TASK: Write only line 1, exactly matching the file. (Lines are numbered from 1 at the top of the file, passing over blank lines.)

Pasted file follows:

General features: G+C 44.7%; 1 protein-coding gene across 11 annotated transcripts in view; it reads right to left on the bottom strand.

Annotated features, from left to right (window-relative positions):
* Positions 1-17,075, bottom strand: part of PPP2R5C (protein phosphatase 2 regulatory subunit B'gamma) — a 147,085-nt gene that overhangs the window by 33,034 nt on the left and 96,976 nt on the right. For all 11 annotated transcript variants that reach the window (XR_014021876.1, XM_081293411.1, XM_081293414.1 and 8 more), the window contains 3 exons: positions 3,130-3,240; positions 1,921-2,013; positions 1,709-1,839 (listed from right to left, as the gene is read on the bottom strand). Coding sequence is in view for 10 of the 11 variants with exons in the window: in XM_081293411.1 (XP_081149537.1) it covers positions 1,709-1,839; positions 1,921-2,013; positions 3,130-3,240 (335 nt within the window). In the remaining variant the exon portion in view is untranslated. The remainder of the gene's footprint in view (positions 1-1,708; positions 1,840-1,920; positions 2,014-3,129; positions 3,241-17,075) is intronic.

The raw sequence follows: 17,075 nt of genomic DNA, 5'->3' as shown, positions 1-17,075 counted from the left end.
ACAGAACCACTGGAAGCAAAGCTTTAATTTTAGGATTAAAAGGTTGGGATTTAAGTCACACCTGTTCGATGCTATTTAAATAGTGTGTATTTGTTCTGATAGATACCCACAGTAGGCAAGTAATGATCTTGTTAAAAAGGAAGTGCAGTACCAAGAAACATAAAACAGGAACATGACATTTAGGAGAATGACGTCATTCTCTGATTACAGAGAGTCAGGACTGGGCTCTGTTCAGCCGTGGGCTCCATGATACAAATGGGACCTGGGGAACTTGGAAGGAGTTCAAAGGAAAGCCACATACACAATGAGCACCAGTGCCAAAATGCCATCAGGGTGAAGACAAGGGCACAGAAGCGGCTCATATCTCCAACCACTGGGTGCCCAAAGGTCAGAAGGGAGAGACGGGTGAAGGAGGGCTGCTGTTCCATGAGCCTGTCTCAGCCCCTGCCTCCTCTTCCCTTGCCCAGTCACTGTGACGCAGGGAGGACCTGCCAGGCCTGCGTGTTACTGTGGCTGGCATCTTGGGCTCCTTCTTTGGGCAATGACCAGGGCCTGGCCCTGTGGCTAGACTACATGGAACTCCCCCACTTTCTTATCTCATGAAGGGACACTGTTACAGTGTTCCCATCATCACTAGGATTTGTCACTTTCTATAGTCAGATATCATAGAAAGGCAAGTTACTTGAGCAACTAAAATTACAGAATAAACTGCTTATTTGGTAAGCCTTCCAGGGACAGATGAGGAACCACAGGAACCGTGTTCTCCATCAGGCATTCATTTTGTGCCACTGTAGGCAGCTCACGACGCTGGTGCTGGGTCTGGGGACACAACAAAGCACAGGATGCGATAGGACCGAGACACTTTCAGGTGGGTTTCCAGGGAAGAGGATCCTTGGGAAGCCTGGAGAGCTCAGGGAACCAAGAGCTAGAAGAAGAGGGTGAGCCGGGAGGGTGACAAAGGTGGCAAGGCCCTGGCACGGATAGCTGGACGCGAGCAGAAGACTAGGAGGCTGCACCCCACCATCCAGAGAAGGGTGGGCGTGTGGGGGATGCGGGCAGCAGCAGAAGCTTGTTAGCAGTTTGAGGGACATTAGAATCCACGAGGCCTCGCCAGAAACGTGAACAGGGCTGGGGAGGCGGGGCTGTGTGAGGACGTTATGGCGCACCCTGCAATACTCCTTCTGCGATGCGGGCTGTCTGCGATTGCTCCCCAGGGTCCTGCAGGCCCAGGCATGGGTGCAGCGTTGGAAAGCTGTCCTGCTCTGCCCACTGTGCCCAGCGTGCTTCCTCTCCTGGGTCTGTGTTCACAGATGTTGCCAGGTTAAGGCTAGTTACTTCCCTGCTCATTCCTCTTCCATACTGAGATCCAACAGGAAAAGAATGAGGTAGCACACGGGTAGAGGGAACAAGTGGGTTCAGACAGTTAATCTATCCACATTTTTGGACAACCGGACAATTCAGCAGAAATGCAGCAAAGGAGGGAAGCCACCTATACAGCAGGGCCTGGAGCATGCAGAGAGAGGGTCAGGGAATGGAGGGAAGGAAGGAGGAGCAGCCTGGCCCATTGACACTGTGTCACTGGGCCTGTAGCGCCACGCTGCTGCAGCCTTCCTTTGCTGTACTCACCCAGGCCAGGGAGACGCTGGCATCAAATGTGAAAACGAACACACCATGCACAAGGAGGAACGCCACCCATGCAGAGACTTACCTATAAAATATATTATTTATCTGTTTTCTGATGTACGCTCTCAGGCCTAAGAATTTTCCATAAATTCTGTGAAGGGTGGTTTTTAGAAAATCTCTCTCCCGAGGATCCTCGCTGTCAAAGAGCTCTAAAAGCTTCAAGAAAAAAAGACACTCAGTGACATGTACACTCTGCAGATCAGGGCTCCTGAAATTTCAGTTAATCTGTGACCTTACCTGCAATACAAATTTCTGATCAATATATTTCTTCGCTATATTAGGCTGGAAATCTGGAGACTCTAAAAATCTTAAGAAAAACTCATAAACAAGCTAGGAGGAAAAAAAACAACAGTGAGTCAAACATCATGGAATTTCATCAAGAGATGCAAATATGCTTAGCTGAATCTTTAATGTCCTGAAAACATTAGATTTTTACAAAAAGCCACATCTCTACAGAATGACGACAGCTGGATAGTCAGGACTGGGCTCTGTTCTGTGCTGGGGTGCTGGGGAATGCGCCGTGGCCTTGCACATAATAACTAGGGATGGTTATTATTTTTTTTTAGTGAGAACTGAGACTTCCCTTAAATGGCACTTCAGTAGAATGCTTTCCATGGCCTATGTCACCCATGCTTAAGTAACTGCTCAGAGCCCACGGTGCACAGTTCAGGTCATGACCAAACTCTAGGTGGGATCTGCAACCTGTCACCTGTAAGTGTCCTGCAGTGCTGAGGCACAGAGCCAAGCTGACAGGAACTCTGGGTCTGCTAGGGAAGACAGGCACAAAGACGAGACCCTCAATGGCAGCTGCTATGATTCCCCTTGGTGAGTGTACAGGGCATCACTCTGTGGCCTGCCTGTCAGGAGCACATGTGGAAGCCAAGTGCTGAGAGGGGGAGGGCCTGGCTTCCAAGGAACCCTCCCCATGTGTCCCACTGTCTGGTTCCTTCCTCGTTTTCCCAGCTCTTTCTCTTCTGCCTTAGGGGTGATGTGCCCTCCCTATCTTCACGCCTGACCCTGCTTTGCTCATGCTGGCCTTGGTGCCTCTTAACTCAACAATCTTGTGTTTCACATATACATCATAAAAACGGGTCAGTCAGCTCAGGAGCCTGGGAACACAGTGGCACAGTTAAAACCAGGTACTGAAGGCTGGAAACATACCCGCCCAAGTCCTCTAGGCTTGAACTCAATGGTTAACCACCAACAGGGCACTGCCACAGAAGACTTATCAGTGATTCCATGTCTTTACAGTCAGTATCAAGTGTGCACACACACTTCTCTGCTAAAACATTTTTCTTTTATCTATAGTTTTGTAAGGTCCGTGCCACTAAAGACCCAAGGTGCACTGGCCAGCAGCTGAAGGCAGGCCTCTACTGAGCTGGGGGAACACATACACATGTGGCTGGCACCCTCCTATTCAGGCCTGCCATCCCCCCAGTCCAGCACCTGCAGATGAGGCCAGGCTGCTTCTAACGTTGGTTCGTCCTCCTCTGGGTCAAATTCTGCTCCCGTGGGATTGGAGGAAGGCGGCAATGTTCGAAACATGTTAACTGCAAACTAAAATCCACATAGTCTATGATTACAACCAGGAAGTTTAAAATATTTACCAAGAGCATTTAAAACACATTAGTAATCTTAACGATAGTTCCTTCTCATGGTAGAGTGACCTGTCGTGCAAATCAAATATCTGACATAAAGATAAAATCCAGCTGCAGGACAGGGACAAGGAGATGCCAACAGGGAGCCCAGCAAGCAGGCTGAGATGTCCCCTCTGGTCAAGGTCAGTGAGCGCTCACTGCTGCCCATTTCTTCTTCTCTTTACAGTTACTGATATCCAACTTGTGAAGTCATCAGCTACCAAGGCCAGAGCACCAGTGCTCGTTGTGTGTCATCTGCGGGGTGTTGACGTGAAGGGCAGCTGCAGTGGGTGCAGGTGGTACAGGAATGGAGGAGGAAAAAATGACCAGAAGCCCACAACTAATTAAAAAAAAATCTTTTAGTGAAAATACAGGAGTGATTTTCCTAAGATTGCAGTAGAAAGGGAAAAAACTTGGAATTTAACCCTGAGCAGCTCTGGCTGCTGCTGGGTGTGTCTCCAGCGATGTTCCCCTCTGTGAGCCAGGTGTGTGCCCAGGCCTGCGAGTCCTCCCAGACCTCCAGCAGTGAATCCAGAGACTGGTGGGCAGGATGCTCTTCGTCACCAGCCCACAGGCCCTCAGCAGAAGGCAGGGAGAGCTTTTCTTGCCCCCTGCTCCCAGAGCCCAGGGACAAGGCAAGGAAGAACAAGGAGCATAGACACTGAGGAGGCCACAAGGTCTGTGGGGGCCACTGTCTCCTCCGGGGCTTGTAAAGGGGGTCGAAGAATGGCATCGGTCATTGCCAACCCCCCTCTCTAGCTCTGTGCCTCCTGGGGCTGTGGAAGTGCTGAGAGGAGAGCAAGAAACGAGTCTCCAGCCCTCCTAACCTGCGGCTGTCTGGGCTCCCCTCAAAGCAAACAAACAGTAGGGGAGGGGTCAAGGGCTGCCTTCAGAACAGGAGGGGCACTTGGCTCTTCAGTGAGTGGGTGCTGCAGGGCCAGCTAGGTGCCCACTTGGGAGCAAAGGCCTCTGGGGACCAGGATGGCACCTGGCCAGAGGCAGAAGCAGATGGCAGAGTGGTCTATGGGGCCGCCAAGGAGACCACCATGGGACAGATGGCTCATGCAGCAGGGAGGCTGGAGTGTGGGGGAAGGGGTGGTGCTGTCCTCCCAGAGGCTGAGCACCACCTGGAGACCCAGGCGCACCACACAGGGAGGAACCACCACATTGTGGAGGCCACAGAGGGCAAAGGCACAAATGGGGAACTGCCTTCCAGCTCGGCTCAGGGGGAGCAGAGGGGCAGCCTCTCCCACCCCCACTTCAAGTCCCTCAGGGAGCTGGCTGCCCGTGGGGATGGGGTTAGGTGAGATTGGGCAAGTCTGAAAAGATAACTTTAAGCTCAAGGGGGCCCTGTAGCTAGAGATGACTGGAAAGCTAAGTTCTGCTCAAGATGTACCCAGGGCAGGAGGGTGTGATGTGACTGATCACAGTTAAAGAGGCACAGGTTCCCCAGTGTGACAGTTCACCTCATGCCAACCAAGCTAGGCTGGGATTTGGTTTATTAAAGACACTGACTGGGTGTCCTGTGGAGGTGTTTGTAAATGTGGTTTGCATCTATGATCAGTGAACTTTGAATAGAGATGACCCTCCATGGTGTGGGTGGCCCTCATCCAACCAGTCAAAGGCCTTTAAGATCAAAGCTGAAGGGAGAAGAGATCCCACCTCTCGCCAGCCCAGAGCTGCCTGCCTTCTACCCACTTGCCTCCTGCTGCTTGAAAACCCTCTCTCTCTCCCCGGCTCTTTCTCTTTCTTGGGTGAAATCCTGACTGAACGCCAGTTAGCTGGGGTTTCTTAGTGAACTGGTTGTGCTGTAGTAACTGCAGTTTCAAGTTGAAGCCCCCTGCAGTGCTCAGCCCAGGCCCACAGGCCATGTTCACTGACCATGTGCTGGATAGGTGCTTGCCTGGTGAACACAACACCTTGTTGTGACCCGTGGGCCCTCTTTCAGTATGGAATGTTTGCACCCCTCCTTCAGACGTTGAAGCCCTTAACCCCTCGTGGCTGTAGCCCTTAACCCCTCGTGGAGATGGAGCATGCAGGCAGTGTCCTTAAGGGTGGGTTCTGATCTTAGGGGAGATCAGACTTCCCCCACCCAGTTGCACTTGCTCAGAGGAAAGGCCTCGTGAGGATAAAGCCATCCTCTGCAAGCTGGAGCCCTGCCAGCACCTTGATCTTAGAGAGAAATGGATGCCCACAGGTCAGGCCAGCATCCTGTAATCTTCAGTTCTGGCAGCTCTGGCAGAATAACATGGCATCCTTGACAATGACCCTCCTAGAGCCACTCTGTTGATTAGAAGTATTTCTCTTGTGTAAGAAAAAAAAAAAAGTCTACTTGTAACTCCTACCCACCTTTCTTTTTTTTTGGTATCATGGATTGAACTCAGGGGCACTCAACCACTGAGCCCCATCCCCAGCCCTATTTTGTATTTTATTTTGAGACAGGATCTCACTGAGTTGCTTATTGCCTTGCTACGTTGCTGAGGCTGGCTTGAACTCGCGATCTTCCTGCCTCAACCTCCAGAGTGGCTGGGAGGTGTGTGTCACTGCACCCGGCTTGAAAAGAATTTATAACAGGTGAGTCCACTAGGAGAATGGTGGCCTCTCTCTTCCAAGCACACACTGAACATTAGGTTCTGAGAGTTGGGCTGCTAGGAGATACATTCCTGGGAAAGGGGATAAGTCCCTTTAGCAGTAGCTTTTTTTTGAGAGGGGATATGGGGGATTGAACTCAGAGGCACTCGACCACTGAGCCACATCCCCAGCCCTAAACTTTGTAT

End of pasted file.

General features: G+C 44.7%; 1 protein-coding gene across 11 annotated transcripts in view; it reads right to left on the bottom strand.